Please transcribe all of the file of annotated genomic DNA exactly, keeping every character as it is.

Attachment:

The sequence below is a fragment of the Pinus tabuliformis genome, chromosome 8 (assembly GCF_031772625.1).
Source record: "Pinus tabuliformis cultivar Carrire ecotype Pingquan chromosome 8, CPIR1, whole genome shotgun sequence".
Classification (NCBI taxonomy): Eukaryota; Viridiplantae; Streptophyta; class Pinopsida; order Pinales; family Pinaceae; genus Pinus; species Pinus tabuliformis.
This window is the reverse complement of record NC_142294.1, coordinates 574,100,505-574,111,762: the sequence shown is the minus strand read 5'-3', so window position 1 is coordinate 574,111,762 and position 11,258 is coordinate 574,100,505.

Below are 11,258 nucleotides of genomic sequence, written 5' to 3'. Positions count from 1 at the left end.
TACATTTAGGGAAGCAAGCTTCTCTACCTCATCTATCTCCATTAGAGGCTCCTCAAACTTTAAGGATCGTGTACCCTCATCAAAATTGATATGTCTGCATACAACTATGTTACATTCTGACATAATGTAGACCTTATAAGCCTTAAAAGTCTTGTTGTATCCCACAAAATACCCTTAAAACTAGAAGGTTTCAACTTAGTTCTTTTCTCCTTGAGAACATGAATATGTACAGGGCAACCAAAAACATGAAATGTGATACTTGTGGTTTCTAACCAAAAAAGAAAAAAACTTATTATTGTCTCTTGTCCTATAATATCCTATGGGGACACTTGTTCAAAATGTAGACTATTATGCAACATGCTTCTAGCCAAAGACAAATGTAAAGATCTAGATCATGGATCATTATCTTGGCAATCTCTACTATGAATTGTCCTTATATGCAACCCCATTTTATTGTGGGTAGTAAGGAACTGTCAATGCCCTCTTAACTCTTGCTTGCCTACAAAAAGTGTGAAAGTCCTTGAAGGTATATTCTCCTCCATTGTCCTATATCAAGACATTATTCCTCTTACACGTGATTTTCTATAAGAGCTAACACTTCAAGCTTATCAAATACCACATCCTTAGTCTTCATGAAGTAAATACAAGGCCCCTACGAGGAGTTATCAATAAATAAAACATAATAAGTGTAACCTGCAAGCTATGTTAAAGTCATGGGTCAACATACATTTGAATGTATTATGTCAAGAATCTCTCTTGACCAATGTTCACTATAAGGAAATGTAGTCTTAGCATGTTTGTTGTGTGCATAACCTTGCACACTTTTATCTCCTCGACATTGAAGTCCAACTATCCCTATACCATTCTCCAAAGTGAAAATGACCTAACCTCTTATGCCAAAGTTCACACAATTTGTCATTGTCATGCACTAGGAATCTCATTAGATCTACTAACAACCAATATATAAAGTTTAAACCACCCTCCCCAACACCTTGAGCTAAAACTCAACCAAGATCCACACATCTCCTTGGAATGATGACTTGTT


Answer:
The sequence below is a fragment of the Pinus tabuliformis genome, chromosome 8 (assembly GCF_031772625.1).
Source record: "Pinus tabuliformis cultivar Carrire ecotype Pingquan chromosome 8, CPIR1, whole genome shotgun sequence".
Classification (NCBI taxonomy): Eukaryota; Viridiplantae; Streptophyta; class Pinopsida; order Pinales; family Pinaceae; genus Pinus; species Pinus tabuliformis.
This window is the reverse complement of record NC_142294.1, coordinates 574,100,505-574,111,762: the sequence shown is the minus strand read 5'-3', so window position 1 is coordinate 574,111,762 and position 11,258 is coordinate 574,100,505.

Below are 11,258 nucleotides of genomic sequence, written 5' to 3'. Positions count from 1 at the left end.
TACATTTAGGGAAGCAAGCTTCTCTACCTCATCTATCTCCATTAGAGGCTCCTCAAACTTTAAGGATCGTGTACCCTCATCAAAATTGATATGTCTGCATACAACTATGTTACATTCTGACATAATGTAGACCTTATAAGCCTTAAAAGTCTTGTTGTATCCCACAAAATACCCTTAAAACTAGAAGGTTTCAACTTAGTTCTTTTCTCCTTGAGAACATGAATATGTACAGGGCAACCAAAAACATGAAATGTGATACTTGTGGTTTCTAACCAAAAAAGAAAAAAACTTATTATTGTCTCTTGTCCTATAATATCCTATGGGGACACTTGTTCAAAATGTAGACTATTATGCAACATGCTTCTAGCCAAAGACAAATGTAAAGATCTAGATCATGGATCATTATCTTGGCAATCTCTACTATGAATTGTCCTTATATGCAACCCCATTTTATTGTGGGTAGTAAGGAACTGTCAATGCCCTCTTAACTCTTGCTTGCCTACAAAAAGTGTGAAAGTCCTTGAAGGTATATTCTCCTCCATTGTCCTATATCAAGACATTATTCCTCTTACACGTGATTTTCTATAAGAGCTAACACTTCAAGCTTATCAAATACCACATCCTTAGTCTTCATGAAGTAAATACAAGGCCCCTACGAGGAGTTATCAATAAATAAAACATAATAAGTGTAACCTGCAAGCTATGTTAAAGTCATGGGTCAACATACATTTGAATGTATTATGTCAAGAATCTCTCTTGACCAATGTTCACTATAAGGAAATGTAGTCTTAGCATGTTTGTTGTGTGCATAACCTTGCACACTTTTATCTCCTCGACATTGAAGTCCAACTATCCCTATACCATTCTCCAAAGTGAAAATGACCTAACCTCTTATGCCAAAGTTCACACAATTTGTCATTGTCATGCACTAGGAATCTCATTAGATCTACTAACAACCAATATATAAAGTTTAAACCACCCTCCCCAACACCTTGAGCTAAAACTCAACCAAGATCCACACATCTCCTTGGAATGATGACTTGTT